On Saturday morning I heard, for the first time this autumn, the unmistakable piping call of the Eastern Spinebill.
This diminutive honeyeater is a cool season migrant to the Newstead district, usually arriving in April in our garden to feed on flowering Grevilleas and Correas. They linger until late winter most years before heading back south to higher altitudes to breed. Not far from here, at places such as Daylesford, Eastern Spinebills can be found year round.
The juveniles generally arrive first, perhaps they’ve been ejected from breeding territories by their parents – the adults appear a few weeks later in my experience. This year’s sighting is somewhat earlier than usual, last year I spotted my first spinebills around the 20th March at Rotunda Park and in preceding years it’s been well into April before the first birds arrived. As always I’d be keen to learn of other local observations.
Juvenile Eastern Spinebill, Wyndham Street Newstead, 11th March 2018
I awoke this morning to the sounds of rosellas at the bird bath.
There was a real traffic jam as adult and immature Crimson Rosellas, along with a couple of less assertive Eastern Rosellas enjoyed an early bath and drink to start the day.
Crimson Rosella (sub-adult), Wyndham Street Newstead, 10th March 2018
Adult Eastern Rosella
Immature Crimson Rosella
A familiar sound in our garden is that of the Common Bronzewing calling … a series of deep, low, down-slurred ooms, repeated at short intervals and sometimes continuing for up to an hour.
The first image in this series shows the male calling, an impressive skill as they do this without apparently opening their bill.
I like this sound, but appreciate that it can drive some folks nuts!
Male Common Bronzewing calling, Wyndham Street Newstead, 3rd March 2018
Female Common Bronzewing
We often see a Grey Shrike-thrush poking around the garden, but more often hear it announce its presence with beautiful harmonic notes. The ‘GST’ is an insectivore and will happily forage on the ground, through the foliage and in this case under the bark of a Yellow Gum. This one snaffled the cocoon of a cup moth, but I’m not sure there was any nourishment inside … it looks like the moth had already flown!
Grey Shrike-thrush on Yellow Gum, Wyndham Street Newstead 20th February 2018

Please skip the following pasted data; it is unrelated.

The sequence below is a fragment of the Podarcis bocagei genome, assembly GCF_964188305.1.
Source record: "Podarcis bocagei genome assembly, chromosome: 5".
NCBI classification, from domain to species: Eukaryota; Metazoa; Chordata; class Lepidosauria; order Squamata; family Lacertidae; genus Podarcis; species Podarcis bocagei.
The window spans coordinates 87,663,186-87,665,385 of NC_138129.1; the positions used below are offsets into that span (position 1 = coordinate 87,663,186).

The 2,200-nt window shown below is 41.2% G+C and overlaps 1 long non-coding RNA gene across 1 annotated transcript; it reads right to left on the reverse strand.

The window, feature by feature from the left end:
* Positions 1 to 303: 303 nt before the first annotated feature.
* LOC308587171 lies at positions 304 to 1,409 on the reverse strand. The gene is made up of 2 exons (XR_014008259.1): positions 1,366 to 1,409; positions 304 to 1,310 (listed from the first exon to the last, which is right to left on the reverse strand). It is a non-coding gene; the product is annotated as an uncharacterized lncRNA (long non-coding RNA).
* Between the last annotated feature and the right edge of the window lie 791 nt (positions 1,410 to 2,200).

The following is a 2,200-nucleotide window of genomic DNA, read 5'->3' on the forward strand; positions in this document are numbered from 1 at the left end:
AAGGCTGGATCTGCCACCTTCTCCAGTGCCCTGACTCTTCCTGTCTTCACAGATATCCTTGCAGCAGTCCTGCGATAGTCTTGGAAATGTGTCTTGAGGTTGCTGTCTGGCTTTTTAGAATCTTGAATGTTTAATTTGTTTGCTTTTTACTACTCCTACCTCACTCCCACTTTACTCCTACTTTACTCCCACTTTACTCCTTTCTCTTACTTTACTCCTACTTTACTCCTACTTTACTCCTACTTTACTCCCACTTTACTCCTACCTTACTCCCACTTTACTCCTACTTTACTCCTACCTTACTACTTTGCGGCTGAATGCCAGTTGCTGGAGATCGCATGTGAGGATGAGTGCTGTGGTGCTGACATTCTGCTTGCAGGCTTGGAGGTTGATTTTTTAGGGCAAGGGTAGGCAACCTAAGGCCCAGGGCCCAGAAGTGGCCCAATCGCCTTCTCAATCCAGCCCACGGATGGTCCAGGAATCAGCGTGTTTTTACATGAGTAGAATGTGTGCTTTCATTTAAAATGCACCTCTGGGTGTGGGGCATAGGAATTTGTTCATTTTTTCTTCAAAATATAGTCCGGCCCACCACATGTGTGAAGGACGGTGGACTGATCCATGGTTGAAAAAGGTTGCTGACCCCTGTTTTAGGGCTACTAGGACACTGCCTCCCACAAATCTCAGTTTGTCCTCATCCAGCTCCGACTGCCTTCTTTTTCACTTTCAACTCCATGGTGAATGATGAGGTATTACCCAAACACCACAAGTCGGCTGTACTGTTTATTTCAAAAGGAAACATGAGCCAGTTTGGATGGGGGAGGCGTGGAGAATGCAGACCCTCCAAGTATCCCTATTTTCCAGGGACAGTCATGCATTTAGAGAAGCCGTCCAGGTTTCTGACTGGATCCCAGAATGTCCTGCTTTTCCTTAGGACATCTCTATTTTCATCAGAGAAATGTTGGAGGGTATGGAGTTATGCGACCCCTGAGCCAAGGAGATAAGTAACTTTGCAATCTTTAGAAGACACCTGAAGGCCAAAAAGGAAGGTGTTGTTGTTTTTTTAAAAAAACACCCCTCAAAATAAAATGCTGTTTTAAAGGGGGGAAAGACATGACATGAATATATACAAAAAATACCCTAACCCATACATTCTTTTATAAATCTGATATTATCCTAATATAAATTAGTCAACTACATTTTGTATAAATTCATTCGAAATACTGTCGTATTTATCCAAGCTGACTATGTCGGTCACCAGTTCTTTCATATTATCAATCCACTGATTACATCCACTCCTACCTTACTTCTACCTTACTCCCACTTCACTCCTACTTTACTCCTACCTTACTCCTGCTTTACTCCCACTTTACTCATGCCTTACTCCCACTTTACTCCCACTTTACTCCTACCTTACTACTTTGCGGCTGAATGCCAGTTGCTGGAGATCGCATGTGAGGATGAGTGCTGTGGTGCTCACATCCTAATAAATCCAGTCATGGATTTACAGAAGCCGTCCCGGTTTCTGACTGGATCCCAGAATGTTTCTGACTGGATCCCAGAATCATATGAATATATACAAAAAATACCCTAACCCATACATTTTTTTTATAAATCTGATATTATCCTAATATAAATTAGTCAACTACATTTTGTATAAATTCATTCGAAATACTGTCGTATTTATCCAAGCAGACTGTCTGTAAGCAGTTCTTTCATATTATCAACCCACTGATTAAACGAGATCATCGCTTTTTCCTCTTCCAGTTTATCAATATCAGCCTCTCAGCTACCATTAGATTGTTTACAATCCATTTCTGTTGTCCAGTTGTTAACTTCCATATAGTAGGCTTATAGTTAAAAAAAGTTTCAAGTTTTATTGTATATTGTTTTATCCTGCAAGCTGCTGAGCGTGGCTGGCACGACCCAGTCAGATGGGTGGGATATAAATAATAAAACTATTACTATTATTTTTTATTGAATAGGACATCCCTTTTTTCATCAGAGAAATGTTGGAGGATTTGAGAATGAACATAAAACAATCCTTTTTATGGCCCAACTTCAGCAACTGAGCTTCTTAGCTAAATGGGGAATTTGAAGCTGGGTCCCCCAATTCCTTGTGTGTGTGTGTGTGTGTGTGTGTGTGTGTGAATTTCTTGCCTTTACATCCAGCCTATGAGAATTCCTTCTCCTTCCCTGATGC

With a cup-moth cocoon
For the past month I’ve been watching a pair of Weebills tending a nest above our wood shed … the tiny ball of cobwebs, flowers and grass suspended and largely hidden amongst the Yellow Gum leaves. The same site was used last year … and the year before that!
Weebill nest, Wyndham Street Newstead, 10th February 2018 … look closely and you’ll see the the top of the nest
Sadly, this morning, I discovered a tiny Weebill dead on the ground below the nest. I’m unsure as to whether it’s a juvenile or one of the parents. It is now being quickly recycled by the local meat ants.
A sad sight
Meanwhile life goes on in the garden.
Juvenile White-plumed Honeyeater
We’ve had a new bird bath set up in our backyard for a few months now … one of a number scattered throughout the garden.
Until recently it’s been dominated by a our local family of Australian Magpies and the ubiquitous New Holland Honeyeaters. Now Common Bronzewings, a typically furtive and wary species, have been stopping by in recent days – I think the hot weather has helped them overcome their shyness.
Common Bronzewing, Wyndham Street Newstead, 3rd February 2018
There is no way to describe the landscape at present other than it’s brown … various shades of!
Therefore it’s wonderful to see the occasional splash of colour, amplified more than ever against the contrasting shades of summer.
Immature Crimson Rosella, Wyndham Street Newstead, 24th January 2018
Galahs @ Cairn Curran
White-faced Heron @ Joyce’s Creek